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example

Sliding Block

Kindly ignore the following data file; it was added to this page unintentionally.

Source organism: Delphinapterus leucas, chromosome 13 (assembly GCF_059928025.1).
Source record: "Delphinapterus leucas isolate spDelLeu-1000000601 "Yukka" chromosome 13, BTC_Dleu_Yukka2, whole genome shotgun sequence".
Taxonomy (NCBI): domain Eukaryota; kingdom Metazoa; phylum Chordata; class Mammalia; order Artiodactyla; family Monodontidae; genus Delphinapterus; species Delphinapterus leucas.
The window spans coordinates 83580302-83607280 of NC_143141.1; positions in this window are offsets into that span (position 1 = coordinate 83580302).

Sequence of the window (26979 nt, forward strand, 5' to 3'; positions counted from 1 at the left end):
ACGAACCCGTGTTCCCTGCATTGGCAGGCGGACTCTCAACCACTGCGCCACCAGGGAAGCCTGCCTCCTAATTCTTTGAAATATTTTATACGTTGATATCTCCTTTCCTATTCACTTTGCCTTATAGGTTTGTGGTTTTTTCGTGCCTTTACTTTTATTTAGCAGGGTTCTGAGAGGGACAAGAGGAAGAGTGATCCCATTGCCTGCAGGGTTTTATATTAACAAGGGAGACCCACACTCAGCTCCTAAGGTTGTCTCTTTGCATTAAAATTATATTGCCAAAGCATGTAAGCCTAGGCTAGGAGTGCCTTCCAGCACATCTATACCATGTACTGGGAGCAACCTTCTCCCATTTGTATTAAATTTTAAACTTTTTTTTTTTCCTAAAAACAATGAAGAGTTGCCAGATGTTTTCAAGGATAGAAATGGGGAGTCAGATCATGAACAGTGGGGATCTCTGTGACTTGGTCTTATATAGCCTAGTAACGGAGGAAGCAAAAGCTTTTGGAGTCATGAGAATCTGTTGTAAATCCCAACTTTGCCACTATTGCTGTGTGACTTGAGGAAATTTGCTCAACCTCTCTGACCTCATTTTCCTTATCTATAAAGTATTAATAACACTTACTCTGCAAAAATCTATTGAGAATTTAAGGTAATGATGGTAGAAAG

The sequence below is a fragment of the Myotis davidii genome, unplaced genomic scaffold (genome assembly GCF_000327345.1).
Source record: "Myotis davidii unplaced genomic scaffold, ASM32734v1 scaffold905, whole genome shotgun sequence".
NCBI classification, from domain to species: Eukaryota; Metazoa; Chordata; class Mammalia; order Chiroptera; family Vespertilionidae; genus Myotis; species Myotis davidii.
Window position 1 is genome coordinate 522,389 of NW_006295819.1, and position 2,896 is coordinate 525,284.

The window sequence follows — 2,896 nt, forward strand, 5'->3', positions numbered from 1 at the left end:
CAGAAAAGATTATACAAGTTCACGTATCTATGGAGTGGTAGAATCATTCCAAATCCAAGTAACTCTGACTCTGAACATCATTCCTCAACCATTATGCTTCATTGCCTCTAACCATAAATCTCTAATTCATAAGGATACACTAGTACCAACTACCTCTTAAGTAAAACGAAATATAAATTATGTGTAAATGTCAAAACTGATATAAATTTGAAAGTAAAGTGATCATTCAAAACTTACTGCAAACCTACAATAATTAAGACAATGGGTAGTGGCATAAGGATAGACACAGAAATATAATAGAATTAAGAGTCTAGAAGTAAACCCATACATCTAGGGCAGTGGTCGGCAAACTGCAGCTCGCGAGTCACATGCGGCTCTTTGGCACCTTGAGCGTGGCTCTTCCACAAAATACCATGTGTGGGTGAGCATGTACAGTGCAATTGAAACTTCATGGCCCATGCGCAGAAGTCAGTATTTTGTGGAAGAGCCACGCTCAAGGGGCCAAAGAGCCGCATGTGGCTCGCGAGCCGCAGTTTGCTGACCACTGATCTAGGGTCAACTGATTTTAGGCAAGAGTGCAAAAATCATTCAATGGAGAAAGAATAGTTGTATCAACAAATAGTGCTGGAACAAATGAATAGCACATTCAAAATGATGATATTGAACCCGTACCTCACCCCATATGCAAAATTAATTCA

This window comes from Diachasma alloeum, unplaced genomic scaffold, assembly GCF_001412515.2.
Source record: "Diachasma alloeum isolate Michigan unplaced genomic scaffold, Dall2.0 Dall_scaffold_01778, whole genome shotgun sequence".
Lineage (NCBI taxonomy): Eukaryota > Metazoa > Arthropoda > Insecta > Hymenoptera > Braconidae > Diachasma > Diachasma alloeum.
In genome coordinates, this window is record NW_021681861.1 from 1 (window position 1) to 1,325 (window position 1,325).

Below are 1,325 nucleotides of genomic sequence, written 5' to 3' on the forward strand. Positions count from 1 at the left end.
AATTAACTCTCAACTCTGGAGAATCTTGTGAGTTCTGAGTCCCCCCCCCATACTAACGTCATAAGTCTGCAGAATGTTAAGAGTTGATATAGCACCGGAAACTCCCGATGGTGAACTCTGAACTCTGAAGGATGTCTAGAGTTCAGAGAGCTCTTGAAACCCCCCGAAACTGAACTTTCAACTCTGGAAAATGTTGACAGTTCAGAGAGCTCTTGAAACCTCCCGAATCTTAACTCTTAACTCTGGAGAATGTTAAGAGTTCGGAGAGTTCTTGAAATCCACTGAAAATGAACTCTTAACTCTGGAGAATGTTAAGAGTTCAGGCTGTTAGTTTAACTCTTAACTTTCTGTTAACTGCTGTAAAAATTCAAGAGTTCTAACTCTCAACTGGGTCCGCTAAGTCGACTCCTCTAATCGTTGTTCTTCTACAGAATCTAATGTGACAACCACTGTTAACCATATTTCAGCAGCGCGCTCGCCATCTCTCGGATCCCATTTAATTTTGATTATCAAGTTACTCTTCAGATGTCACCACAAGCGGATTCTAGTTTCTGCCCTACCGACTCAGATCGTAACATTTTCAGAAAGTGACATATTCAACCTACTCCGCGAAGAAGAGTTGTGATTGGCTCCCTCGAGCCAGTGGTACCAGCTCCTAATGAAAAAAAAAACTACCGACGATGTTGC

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Hey, guys left Work this one out together, we've got an acceleration time graph. That's a versus T for a sliding block. And we're told that the initial velocity is 3 m per second and we're supposed to find is what's the blocks? Final velocity At T equals five seconds. So let's check it out. What is it that we're trying to find? We're actually trying to find what the final velocity is. And so this is gonna be our target variable. How do we find the final velocity? Well, first, we just need to figure out what the change in the velocity in general, the change in the velocity is just going to be my V final minus v initial. But remember that when it comes to acceleration time graphs the change in the velocity Delta V is actually just going to be the area that is under the acceleration time graph. And so we can rearrange this equation over here and figure this out. And so the final velocity or V is just gonna be the initial velocity plus the change in the velocity. In other words, just the area that's underneath the curve here. And so I already have the initial velocity that I'm given its 3 m per second. And so all I need to do is if I try to figure out the final velocity. I just need to figure out what's the change in V. So the words, what's the area that's underneath the curve? So let's go ahead and figure that out. Basically, I know that this is from T equals zero. Yes, that's my initial velocity. And I have to figure out that the final velocity T equals five. So that means that basically, I'm gonna be adding up all of the area that is between these two points on the curve and the area that that corresponds to underneath the graph is just everything that's gonna be included between the values and the time access. So it's gonna be all the stuff that's in green over here. Now again, this is weird, kind of like this triangle looking thing, but it's not really a nice shape that I need. So what I can do is break it up into more manageable shapes. Eso What I can do is I can draw line down here, and this will be one triangle and then I can draw a line over here, and that will be a rectangle and another triangle. So this should work. So now I'm gonna have three shapes over here. And so remember, I'm gonna have to find out what Delta V is. So let's write out an equation for this. My delta V is just gonna be If I have these three smaller shapes, it's just gonna be adding up all of the areas that are underneath those those shapes. So I'm gonna call this one Delta V one. I'll call this guy Delta V. Two, and I'll call this guy Delta V. Three, and you just have to use the right formulas for each one of them. So let's just get to it. Um, the total change in velocity is just gonna be once I add up all of the changes in velocity Delta V one, Delta V two, Delta V three. Okay, so let's get to it. So Delta V one is going to be a triangle, which means the area we're gonna use is one half base times height. So now I just have to figure out based on the height, So I've got 123 The base of the triangle is gonna be from 0 to 3. So that's three. The height is gonna be from two all the way up to six. So that means that the height of this triangle is four. So I've got one half of three times four, and so that's gonna be 12. 1 half of 12 is six. And remember, this is gonna be in meters per second. So Delta V two is just gonna be a rectangle. Eso you just use base times height for this and the base of this triangle or sorry, this rectangles gonna be three. The height of this is gonna be too. And so we just have three times to and it's also 6 m per second. And then now, finally, let me just rewrite this actually, eso that's adult of you three. So I've got one half of base times height and so the base of this triangle is gonna be to the height of this triangle is actually gonna be six, because going from zero all the way up to six here. So just make sure you have your bases in your heights. Um, sort of worked out so we've got one half of base, which is to height is six. One half of the two will cancel and then we'll just end up with 6 m per second. So this is kind of interesting. Notice how we get 6 m per second for all the shapes and six, even though they all kind of look different, obviously, all your numbers won't work out toe, Always six. You have to, you know, do the do the math for each one of them. But it's kind of interesting how all these different looking shapes we had ended up getting the same area. So we actually have all of these three things here, which means we can calculate the total change in the velocity Delta V just six plus six plus six, which equals 18 m per second. So now are we done? Is this our answer? Well, no, Remember, this represents the change in the velocity, not the final velocity. So we actually have to plug this back into this equation over here to figure out the final velocity. So let's go and do that. Our final velocity is gonna be our initial velocity of 3 m per second. So it's gonna be three plus now the change. And now the changes 18. So we get a final velocity of 21 m per second and this is our final answer. Alright, guys, let me know if you have any questions. Let's keep you